Looking Ahead and Looking Back – The Death of the Last of the Radium Girls

Posted in Litigation Industry, Science

Looking ahead to a new year is enjoyable. But a look back at history often is useful. A cautionary tale about what we know – and do not know – arises from a December 29, 2014 NPR story  on the death of the last of the “radium girls.” They died from the inside out due to radium poisoning after painting radium on to the faces of watches to make them glow. Imagine this set of facts as a modern day set of mass tort claims.

Possible Consequences of Precise Electronic Records of Communications Between Drug Companies and Doctors

Posted in Litigation Industry, Science

Technology continues to create new topics for mass tort litigation. For example, there are now FDA proposals for electronic communication of drug warnings to doctors, as described in a December 29, 2014 post at Drug and Device blog.  The post sagely pointed out some of the resulting e-discovery that may emerge. Note, however, that some of the future possibilities already exist. How?  Through CRM software aimed at tracking intersections between doctors and drug company representatives. The provider company is known as Veeva – see www.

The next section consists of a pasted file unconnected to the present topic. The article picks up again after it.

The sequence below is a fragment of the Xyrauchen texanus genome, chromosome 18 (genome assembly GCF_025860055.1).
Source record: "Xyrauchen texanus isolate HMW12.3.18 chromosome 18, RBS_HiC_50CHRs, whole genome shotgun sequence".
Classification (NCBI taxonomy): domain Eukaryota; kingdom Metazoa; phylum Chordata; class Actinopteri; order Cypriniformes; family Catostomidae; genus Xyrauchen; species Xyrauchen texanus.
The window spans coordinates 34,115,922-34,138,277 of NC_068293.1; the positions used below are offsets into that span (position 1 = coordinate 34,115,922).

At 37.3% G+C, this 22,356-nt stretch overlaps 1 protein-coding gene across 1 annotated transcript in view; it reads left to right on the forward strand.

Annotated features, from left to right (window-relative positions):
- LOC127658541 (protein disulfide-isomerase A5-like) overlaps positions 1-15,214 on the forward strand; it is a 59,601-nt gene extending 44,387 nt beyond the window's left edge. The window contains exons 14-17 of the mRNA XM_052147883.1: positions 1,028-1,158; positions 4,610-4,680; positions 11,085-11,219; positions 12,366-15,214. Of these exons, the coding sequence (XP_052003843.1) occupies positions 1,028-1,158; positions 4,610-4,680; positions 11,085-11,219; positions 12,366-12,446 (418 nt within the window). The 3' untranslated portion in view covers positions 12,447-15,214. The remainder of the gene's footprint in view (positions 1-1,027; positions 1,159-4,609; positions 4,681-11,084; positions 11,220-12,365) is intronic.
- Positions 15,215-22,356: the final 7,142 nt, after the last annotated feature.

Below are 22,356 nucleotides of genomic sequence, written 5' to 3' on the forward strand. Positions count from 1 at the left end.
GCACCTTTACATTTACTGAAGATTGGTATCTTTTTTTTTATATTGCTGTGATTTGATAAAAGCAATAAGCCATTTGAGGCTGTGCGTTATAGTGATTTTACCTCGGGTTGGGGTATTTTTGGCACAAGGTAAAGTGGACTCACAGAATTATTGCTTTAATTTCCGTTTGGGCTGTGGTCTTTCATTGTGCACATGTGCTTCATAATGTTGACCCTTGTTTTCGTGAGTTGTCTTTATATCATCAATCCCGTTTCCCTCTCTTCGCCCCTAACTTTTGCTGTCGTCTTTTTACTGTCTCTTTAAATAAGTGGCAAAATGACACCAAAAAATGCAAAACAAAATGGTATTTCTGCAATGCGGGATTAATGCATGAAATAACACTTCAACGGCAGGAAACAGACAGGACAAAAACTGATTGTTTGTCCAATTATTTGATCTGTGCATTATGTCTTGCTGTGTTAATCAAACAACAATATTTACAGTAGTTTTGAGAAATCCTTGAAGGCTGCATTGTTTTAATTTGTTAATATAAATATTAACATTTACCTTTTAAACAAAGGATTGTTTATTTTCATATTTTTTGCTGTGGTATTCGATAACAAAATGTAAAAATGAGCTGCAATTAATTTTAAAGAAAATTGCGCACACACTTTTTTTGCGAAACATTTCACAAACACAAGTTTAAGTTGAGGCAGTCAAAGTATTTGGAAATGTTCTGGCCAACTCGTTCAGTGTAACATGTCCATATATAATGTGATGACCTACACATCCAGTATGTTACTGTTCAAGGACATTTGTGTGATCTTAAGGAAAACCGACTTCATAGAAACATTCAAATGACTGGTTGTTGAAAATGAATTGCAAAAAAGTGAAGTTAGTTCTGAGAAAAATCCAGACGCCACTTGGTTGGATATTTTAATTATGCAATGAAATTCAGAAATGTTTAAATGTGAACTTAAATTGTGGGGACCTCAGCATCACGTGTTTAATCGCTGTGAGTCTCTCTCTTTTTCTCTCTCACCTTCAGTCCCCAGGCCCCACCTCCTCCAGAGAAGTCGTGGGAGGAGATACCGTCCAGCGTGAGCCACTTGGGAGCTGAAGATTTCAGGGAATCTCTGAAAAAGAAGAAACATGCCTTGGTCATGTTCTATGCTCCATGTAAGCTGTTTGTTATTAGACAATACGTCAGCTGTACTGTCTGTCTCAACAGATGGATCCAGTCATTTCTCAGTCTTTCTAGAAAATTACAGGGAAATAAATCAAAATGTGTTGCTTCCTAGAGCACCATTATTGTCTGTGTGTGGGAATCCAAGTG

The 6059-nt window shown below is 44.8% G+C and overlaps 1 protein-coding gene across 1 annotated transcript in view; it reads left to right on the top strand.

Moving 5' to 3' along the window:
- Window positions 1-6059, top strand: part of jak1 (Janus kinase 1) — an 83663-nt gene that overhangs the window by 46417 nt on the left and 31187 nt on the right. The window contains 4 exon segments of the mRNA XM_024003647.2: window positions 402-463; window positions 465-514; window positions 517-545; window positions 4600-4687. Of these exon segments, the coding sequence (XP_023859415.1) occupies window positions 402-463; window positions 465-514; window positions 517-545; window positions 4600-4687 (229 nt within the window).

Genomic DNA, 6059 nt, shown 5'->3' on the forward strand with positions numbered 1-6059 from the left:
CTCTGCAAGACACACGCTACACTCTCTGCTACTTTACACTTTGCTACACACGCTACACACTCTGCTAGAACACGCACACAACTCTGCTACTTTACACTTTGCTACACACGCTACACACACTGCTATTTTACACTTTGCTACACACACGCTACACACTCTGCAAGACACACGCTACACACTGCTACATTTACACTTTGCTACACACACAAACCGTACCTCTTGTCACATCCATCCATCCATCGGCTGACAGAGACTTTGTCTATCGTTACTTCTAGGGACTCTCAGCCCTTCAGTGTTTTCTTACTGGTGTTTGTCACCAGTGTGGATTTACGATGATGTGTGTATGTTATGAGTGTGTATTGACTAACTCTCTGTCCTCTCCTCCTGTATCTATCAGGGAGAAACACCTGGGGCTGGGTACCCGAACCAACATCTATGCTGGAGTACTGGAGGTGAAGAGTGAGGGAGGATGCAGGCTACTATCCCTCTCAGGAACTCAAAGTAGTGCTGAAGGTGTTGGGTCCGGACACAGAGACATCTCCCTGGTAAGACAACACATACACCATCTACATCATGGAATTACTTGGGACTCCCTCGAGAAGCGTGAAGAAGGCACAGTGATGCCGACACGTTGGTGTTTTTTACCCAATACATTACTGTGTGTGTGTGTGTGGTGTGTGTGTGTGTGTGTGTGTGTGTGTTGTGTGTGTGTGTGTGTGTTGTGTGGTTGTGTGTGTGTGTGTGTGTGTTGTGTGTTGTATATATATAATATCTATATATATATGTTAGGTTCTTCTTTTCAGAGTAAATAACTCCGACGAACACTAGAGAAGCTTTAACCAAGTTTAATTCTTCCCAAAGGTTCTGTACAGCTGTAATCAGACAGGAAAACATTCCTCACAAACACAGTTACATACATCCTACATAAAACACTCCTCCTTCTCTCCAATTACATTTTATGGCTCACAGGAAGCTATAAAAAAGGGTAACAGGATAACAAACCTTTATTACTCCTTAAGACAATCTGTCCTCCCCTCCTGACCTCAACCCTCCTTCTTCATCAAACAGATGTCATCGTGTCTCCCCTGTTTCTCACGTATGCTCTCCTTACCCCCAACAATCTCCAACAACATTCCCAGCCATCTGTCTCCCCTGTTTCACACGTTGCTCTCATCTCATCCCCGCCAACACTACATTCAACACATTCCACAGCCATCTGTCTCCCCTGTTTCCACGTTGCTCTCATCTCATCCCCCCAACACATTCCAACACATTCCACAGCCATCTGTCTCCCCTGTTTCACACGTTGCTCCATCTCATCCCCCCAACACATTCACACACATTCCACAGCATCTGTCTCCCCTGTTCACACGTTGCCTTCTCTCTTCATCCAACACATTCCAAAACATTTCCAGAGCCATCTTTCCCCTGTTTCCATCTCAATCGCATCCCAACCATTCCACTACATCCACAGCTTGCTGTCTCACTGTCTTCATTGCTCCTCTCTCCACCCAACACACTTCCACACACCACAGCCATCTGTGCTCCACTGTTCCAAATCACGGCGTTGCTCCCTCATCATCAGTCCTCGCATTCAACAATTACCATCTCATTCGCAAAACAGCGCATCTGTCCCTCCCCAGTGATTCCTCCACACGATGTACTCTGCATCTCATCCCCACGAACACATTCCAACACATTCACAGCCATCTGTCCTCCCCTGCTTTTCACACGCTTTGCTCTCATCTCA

Also think another step down the road. When electronic warnings are put in place, how fast will the duty to warn attach when new information indicates a problem with a drug? And, what will happen when e-records show the doctor had NOT read the record when making a recommendation to a patient, and the doctor testifies that the substance of the warning was not yet actually known to her? What happens if aggregate data shows that most doctors in fact do not read warnings, or delegate the job to a nurse practitioner?